Only a few years later (1997), the TICA (totally implantable cochlear amplifier) was introduced as another highly innovative concept for the treatment of sensorineural hearing loss. An engineer graduated from the Technical University of Munich, who had worked on piezoelectric transducers in his doctoral thesis, founded with a startup company with support of the ENT-Department of the Univ. of Tübingen (Prof. Zenner) the idea of bringing up a completely implantable hearing aid into clinical practice. Numerous obstacles and difficulties had to be overcome along the way. The coupling of the actual piezo transducer to the ossicular chain by means of a small connecting rod proved to be unexpectedly difficult, because feedback effects occurred. The eardrum, as a resonating structure, radiated sound in the direction of the implanted microphone, and as a countermeasure, the ossicular chain had to be interrupted surgically. These and many other difficulties finally led to the fact that the TICA system could not establish itself clinically.

Not only the TICA, but also many other fully or partially implantable hearing aid developments are now history. In addition to the “Carina” and the “MET” devices, whose development and patents were taken over by a well-known CI manufacturer, the promising direct acoustic stimulation of the cochlea by the “CoDACS” system is also no longer available on the market. For patients with a pronounced combined hearing impairment, this technology should be able to make better use of the inner ear residual function. Patients who are actually “too good” to be fitted with a CI no longer have this opportunity to stimulate residual hearing function. One can only speculate about the reasons why the companies no longer offer these interesting products. In general, the current funding opportunities for the direct transfer of innovative medical devices or gene therapies from basic academic research to clinical trials are insufficient.

In addition to developments in the field of technical management of hearing disorders, advances in the field of pharmacological or genetic research have repeatedly been a breeding ground for the hope of achieving restoration of hearing function through the development of drug treatments. Impressive progress has been made particularly in the field of gene therapy for sensory cell regeneration or repair. However, clinical investigation of gene therapy methods for hearing improvement is still in its infancy. The only trial to date in profoundly hearing impaired people using the recombinant adenovirus CGF166 and the transcription factor ATOH1 (hair cell differentiation) was initiated in the United States in 2014 and completed at the end of 2019. Although the side effects of the treatment were encouragingly modest, the unpublished results are not yet convincing. As can be seen from the results listed at “”, not a single one of the treated hearing-impaired patients showed a clinically significant improvement in speech understanding or hearing thresholds. Similarly, stem cell therapy, which was also viewed with great expectations, has still not been studied in a human clinical trial. Whether defective hair cells can actually be replaced by new ones is therefore still written in the stars.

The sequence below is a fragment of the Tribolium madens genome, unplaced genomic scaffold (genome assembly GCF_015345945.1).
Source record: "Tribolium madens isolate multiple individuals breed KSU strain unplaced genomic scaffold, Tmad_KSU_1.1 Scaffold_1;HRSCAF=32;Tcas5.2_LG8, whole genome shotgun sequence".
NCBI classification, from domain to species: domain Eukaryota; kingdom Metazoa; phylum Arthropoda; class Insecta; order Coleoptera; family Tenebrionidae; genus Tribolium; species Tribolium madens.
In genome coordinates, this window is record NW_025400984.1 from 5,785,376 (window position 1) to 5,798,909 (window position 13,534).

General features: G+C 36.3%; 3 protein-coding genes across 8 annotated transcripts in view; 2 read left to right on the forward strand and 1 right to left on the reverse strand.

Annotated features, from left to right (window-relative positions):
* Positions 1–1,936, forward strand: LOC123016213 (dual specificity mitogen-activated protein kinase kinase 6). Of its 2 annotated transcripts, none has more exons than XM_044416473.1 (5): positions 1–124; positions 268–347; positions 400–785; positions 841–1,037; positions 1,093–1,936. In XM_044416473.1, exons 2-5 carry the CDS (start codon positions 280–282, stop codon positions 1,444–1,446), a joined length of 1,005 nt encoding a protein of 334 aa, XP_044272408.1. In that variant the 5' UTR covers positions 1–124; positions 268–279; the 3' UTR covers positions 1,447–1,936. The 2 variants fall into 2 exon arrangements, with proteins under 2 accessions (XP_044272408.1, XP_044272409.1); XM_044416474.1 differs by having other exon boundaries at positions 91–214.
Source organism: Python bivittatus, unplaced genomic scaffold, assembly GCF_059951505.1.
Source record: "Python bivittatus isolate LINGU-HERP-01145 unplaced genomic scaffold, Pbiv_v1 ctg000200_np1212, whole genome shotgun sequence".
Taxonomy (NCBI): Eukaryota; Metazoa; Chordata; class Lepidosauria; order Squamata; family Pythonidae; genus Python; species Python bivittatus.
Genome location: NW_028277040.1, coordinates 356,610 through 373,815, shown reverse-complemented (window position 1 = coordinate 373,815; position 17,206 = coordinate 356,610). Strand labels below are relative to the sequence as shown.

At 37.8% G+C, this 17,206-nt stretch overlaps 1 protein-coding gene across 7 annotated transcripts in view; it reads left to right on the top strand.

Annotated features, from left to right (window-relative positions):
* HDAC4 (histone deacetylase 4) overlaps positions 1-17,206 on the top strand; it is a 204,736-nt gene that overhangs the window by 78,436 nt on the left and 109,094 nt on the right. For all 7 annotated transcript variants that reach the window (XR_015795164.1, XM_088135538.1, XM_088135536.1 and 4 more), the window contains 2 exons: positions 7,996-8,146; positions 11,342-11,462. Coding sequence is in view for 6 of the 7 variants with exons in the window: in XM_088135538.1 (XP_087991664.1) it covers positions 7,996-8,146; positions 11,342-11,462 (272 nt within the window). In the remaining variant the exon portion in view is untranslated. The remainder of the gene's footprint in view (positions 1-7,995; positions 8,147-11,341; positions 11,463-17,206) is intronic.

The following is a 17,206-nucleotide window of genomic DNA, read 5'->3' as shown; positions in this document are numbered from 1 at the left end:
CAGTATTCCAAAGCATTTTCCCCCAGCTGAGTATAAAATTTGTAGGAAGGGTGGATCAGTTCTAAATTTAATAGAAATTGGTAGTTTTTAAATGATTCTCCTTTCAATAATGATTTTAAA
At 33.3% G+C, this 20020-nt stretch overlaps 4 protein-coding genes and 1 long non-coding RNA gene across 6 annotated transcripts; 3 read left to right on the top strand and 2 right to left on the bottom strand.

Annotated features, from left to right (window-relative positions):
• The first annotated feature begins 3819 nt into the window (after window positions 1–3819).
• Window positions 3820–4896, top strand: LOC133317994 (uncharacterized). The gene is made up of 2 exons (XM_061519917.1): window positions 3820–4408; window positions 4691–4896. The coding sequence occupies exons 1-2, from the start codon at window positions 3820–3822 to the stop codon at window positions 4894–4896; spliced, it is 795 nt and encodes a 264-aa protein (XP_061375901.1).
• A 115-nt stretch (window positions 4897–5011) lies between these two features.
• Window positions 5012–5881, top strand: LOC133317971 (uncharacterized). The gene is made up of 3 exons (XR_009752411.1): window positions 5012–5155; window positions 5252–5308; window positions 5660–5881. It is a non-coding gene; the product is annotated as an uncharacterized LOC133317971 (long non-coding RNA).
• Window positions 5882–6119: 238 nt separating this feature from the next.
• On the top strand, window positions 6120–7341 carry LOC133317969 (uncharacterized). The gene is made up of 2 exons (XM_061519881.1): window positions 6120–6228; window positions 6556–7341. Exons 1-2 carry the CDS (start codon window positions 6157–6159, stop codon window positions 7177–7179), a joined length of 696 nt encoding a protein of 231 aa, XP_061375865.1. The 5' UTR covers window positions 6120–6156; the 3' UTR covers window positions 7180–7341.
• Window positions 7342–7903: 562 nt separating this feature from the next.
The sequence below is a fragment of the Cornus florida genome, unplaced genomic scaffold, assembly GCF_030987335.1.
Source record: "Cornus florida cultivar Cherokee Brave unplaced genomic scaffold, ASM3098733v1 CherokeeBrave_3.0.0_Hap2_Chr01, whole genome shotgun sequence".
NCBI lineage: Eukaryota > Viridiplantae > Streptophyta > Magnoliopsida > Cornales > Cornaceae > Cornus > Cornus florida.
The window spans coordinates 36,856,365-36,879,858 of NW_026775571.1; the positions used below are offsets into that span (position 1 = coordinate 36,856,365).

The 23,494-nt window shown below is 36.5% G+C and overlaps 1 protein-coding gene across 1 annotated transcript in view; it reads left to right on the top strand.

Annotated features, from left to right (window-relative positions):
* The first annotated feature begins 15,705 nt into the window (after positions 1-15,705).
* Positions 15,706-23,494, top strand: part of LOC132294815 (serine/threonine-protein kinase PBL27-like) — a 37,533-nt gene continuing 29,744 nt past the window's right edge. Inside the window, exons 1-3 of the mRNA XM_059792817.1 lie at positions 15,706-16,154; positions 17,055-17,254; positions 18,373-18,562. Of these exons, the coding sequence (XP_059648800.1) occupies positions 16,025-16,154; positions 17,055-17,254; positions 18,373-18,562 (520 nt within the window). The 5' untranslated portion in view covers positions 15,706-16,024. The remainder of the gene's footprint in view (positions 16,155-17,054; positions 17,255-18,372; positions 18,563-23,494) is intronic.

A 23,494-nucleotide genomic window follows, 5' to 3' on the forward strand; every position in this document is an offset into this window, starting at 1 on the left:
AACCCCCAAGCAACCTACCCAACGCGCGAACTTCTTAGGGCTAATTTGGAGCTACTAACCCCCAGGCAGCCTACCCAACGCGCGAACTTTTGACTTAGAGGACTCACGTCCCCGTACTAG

With the novel approach of optical stimulation of the auditory organ, a new perspective is now opening up for far-reaching improvements in hearing function. Unlike other innovations, such as the future gene therapy of a relatively small group of patients with a specific genetic defect, this is about improving hearing with an optical CI, i.e. a broadly applicable approach based on proven technology and surgery. I wish the project sufficient patience and the necessary luck in further development and testing. The preclinical data are promising and I am looking forward to the further results, especially the clinical trial, which can rely on the proven cooperation of dedicated patients, physicians and audiologists.

Uwe Baumann


Moser T. Mit Lichtstrahlen das Gehör wiederherstellen. GMS Z Audiol (Audiol Acoust). 2023;5:Doc01. DOI: 10.3205/zaud000027 External link